The basketball 10 also comprises a plurality of panels 28, preferably leather, coupled to the exterior surface of the carcass between the supplemental ribs. Such panels may be of a natural leather or of a synthetic leather. These panels have athickness of between about 0.2 and 2.0 millimeters, preferably about 1.0 millimeters. An oval aperture 30 is formed in one of the panels to expose the recess in the carcass and the oval rib.

Finally, the new and improved and medallion basketball comprises a medallion 32 positionable on the carcass in a central region of the recess. The medallion is shown as oval but may be round or of any other shape. The medallion is fabricated ofa rigid or semi-rigid polymeric material and has an exterior surface 34 with indicia 36 formed thereon. The medallion is preferably secured in position by a pressure sensitive adhesive or a flexible cross-linked urethane adhesive. A layer of aconventional transparent polymer is formed over the indicia 36 for protective purposes.

Other adhesives are also suitable for use in securing the medallion to the carcass. One such adhesive is a pressure sensitive hot melt adhesive, such as PL919 offered by SIA Adhesives, Inc. of Chicago Ill. In the preferred embodiment, a layerof between 0.005" and 0.015" is applied to the back of the medallion. Subsequently, both the medallion and the ball are warmed with a heat gun for between 10-15 seconds. The goal of such heating is to bring the adhesive to about 250 degrees fahrenheit. After being warmed, the medallion is pressed into position in such a manner that intimate contact between the ball and medallion is achieved. To this end, a contoured tool may be utilized. Upon cooling, the medallion is secured.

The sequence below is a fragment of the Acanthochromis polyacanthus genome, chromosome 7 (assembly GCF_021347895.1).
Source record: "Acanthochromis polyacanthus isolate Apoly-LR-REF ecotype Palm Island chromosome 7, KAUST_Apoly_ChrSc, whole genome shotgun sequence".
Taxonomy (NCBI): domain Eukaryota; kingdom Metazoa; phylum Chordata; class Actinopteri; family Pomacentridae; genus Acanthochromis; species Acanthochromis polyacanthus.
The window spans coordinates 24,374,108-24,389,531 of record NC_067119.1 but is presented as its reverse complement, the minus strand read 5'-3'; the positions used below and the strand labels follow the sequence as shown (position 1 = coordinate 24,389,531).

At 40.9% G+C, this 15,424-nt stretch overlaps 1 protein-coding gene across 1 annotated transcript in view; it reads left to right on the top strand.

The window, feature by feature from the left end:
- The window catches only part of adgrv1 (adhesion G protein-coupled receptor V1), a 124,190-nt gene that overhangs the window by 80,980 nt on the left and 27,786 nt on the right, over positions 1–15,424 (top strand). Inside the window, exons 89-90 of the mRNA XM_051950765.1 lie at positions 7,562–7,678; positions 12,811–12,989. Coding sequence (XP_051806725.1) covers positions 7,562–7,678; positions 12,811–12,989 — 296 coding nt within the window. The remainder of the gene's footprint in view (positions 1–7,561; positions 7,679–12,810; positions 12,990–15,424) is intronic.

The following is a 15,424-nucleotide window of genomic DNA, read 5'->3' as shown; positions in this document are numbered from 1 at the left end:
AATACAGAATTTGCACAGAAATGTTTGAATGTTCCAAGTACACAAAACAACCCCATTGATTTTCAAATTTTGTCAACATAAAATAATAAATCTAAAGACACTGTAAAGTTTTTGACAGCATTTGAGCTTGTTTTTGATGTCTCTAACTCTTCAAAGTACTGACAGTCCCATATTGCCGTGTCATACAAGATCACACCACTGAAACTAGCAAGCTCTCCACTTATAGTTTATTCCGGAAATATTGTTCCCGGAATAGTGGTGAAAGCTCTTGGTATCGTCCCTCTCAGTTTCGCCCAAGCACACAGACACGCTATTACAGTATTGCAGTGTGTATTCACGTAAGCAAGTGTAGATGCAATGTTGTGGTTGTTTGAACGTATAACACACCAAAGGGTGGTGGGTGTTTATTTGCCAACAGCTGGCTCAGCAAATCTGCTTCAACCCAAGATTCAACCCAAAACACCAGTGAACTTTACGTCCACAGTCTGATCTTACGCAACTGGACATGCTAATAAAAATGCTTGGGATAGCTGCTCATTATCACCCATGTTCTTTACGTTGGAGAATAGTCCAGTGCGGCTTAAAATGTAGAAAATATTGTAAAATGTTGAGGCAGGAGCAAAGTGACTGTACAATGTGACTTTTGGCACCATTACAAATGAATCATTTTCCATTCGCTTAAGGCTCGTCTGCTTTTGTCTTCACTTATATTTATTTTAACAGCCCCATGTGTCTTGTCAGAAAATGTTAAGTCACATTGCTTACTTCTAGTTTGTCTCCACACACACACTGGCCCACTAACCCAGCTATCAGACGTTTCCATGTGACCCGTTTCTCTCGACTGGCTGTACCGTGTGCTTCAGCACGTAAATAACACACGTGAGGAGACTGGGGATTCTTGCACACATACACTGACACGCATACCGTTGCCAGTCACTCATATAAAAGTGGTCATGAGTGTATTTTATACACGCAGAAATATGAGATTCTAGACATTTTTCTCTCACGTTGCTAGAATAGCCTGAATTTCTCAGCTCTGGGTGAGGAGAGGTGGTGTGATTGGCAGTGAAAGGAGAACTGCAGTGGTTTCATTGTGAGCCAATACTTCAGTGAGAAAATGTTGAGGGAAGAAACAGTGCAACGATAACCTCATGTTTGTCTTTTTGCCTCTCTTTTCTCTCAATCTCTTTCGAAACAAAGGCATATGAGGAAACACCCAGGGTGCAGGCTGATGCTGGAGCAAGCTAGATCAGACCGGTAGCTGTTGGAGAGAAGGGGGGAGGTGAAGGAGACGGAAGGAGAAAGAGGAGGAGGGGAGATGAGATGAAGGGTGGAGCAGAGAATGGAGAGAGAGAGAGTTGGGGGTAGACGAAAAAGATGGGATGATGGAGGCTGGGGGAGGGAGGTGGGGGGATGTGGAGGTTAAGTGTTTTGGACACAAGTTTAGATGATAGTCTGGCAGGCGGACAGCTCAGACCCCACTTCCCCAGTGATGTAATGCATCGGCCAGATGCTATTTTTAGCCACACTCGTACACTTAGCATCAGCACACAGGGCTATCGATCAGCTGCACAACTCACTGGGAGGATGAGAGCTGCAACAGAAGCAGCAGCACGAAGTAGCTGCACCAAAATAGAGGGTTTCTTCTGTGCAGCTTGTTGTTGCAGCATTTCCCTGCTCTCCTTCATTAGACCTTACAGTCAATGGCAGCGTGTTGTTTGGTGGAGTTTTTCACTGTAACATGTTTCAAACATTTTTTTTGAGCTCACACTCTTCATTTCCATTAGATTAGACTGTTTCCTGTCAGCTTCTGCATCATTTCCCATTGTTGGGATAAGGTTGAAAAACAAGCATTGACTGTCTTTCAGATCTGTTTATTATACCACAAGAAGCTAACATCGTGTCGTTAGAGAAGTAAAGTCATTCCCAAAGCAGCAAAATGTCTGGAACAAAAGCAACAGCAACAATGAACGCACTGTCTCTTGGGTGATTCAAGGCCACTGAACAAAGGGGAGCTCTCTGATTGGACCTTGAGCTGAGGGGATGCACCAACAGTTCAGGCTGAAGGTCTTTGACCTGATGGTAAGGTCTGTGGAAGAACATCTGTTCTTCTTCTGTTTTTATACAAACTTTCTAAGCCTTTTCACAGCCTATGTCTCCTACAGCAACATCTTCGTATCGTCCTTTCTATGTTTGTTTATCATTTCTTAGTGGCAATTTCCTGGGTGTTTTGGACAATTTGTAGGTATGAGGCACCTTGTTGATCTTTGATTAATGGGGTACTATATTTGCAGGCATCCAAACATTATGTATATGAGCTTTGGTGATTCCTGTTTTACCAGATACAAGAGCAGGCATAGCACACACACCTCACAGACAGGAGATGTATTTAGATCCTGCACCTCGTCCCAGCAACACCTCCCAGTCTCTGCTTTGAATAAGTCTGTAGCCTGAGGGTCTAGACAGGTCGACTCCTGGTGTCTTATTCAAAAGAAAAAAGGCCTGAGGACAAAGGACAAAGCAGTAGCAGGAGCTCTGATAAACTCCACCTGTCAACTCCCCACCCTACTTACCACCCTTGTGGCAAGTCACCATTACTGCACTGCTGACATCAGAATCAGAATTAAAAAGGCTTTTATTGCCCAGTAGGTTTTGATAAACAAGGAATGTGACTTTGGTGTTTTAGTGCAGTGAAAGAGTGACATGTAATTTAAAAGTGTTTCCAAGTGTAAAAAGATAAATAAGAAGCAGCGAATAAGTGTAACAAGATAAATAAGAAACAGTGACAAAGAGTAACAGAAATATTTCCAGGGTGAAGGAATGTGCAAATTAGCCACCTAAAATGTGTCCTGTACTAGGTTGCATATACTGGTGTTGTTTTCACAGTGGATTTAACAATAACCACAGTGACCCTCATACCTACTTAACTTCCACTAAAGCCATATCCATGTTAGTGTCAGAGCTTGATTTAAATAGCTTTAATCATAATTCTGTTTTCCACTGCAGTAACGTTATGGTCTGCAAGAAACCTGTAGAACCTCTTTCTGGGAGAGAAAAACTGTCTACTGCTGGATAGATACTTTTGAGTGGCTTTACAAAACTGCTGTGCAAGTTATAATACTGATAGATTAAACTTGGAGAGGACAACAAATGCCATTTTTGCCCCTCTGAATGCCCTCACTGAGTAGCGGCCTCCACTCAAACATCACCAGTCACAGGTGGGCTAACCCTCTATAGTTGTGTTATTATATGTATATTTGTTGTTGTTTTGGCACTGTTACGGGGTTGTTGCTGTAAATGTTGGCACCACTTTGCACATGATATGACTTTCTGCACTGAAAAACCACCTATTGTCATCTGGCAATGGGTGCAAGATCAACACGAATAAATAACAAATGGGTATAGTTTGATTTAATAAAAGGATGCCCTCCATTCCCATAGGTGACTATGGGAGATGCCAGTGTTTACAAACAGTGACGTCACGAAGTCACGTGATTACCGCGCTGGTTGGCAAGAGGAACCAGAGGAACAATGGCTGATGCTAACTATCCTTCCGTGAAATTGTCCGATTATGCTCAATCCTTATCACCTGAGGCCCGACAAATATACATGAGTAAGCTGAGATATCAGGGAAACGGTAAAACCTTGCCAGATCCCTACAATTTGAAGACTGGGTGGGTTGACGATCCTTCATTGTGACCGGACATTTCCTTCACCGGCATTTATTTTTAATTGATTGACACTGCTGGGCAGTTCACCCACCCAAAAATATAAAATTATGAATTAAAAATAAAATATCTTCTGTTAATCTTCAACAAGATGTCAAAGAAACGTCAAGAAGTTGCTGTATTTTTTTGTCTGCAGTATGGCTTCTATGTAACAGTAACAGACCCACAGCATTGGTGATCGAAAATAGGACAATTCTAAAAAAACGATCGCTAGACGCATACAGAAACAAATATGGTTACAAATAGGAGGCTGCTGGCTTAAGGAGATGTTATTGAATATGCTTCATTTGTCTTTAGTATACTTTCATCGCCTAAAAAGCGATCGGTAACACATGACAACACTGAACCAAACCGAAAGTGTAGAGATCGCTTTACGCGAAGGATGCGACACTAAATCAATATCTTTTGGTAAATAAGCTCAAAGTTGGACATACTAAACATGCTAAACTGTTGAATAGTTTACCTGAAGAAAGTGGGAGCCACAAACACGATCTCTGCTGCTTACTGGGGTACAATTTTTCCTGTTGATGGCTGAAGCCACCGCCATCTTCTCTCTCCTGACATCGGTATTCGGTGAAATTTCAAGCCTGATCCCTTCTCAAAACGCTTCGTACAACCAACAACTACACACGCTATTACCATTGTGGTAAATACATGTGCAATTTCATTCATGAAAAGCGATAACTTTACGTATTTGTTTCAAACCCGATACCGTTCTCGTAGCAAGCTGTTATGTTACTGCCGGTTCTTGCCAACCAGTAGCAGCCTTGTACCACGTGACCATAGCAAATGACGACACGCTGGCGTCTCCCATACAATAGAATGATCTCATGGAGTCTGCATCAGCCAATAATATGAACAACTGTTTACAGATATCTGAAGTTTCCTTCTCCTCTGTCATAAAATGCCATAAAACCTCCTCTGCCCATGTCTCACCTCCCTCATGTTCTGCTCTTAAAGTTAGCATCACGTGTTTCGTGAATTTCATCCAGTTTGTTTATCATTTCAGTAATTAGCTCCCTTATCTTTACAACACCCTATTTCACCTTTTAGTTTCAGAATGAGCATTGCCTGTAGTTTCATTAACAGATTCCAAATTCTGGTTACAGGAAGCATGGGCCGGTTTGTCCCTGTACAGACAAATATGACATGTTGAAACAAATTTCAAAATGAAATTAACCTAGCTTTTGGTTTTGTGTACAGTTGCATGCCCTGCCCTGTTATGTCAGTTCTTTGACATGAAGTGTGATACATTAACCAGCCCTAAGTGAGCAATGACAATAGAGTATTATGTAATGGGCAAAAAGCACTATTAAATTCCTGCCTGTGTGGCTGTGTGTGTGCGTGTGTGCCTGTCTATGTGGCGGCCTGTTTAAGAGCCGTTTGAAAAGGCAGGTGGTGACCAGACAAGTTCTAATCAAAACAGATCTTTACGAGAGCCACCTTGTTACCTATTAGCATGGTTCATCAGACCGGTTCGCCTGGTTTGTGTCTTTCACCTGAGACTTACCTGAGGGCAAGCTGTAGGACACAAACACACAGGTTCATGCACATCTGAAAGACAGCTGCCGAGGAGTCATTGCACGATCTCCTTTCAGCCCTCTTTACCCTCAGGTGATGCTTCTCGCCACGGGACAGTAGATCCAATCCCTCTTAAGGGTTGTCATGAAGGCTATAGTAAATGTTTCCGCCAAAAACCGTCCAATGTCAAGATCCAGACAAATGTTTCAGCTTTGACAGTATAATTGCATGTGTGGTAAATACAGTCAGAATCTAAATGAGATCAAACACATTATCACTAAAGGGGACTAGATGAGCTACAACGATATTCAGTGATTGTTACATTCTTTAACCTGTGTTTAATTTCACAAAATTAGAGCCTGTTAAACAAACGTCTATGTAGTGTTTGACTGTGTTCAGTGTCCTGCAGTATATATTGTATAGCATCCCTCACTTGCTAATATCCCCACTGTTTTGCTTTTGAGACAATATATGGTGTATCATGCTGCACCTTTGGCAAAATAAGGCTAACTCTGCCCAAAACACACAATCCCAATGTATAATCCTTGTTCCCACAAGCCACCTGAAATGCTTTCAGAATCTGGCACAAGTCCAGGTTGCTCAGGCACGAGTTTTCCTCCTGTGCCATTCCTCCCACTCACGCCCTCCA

A second possible adhesive is a pressure sensitive adhesive. One such pressure sensitive adhesive is a system from 3M which employs a #300LSE high strength acrylic adhesive and 9671LE and 9672LE laminating adhesives. In utilizing such a system,heat is not required to activate the adhesive, but is helpful in ensuring proper contact between the carcass and medallion.

A contact adhesive is yet another alternative. A suitable contact adhesive is 3M's 1357 contact adhesive. In utilizing this alternative, the contact adhesive is applied to both the ball and medallion. The adhesive is then allowed to flash,thereby removing the liquid from the adhesive and increasing its tackiness. Optionally, a second layer of adhesive can then be applied. The medallion and carcass are then brought into contact. After 24 hrs a full strength bond is achieved. As willall the above described adhesive alternatives, cleaning the bonded surfaces before adhesive application results in superior results. Alcohol, or other suitable solvents, can be employed in cleaning the surfaces. Additionally, adhesive promoters orprimers can be used. An example of a suitable primer is Lord Corporation's Chemlock 77707 primer.